Breadfruit trees can live for up to 100 years and produce more than 2,000 pounds of fruit each season. They grow well in groves and can easily be incorporated into agroforestry, which is the principle of applying intercropping techniques to reforestation programs. Due to this, breadfruit trees aid in food security, improves soil fertility, crop diversity, and more.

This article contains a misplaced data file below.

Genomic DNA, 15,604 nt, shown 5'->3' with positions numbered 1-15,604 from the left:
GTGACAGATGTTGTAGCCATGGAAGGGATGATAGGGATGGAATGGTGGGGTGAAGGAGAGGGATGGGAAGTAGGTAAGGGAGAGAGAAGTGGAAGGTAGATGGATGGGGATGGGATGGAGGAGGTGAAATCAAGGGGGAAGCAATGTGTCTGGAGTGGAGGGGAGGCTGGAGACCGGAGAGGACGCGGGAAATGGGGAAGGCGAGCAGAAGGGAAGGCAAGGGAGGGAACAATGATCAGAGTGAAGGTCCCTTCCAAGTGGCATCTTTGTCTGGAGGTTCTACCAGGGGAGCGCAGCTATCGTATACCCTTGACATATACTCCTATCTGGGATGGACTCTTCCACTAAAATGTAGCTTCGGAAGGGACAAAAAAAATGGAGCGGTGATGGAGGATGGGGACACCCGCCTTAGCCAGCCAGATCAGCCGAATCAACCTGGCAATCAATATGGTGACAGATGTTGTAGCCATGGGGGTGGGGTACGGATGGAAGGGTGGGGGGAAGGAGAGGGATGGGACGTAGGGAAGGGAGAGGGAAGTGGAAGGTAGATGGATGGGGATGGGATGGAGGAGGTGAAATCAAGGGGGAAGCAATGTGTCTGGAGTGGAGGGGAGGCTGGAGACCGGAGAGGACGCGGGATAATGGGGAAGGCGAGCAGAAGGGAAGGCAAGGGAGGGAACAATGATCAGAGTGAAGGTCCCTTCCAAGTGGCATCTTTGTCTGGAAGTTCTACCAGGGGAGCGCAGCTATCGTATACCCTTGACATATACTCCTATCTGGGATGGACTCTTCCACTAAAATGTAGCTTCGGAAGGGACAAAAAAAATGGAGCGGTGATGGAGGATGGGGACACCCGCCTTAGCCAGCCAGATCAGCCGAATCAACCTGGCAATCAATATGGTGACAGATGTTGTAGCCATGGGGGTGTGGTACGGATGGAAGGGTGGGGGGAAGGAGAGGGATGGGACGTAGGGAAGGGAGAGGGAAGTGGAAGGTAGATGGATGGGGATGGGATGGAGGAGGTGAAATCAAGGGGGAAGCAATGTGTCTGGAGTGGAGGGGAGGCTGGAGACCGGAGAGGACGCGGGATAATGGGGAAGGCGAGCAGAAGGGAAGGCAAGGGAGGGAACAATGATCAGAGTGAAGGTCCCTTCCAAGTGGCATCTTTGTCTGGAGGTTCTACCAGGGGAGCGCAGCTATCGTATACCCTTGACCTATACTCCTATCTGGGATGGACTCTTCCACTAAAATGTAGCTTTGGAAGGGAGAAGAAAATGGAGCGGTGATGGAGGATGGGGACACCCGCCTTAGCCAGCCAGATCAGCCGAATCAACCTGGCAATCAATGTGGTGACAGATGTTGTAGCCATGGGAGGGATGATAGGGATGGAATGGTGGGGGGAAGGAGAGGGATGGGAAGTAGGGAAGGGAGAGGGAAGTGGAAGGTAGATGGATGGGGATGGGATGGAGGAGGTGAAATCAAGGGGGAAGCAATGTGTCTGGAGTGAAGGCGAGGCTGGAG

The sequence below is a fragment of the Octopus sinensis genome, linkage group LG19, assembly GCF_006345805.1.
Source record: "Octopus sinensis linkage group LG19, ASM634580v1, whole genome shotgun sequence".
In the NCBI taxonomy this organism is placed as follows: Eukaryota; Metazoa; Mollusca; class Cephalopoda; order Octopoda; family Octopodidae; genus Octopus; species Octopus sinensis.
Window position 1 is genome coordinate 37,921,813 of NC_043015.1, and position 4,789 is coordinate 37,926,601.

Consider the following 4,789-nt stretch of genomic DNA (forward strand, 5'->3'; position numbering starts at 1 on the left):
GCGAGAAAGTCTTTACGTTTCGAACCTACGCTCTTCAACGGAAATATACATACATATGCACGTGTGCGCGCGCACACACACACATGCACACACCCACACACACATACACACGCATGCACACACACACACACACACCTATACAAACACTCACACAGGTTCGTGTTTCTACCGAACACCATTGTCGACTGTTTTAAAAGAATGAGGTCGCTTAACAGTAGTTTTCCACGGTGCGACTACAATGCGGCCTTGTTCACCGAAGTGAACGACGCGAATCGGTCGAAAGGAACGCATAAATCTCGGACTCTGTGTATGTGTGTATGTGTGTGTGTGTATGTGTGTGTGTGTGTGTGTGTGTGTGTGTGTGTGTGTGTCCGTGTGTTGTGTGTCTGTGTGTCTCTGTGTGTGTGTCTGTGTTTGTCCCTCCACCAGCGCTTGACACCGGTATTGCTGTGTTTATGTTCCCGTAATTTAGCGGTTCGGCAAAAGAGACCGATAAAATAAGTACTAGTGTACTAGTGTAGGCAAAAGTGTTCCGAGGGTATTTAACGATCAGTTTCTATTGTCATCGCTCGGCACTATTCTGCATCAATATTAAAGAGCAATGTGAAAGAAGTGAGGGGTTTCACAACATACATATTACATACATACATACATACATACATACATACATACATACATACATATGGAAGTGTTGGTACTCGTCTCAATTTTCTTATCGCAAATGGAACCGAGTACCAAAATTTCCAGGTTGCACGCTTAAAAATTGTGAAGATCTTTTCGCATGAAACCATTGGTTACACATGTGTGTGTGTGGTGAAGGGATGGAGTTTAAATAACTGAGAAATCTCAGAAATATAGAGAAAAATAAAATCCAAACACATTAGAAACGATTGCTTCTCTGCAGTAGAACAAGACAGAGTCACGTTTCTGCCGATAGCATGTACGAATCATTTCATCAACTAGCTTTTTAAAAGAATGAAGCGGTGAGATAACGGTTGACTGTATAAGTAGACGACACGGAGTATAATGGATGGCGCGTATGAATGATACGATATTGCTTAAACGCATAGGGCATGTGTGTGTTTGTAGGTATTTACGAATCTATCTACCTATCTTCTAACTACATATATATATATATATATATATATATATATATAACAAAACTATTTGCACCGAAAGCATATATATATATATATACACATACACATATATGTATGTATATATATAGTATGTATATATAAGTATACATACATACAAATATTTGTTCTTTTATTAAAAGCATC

More importantly, the breadfuit itself can be made into a variety of foods. This episode of Climate Cuisine explores how it’s eaten in Puerto Rico and Hawai’i. Plus, a bit about its dark history in the slave trade. We’re talking about Mike McLaughlin from the Trees That Feed Foundation, Mike Opgenorth from the National Tropical Botanical Garden in Hawai’i, Juliane Braun, who wrote a paper about breadfruit’s role as an 18th-century superfood, and Von Diaz, a cookbook author and esteemed food writer.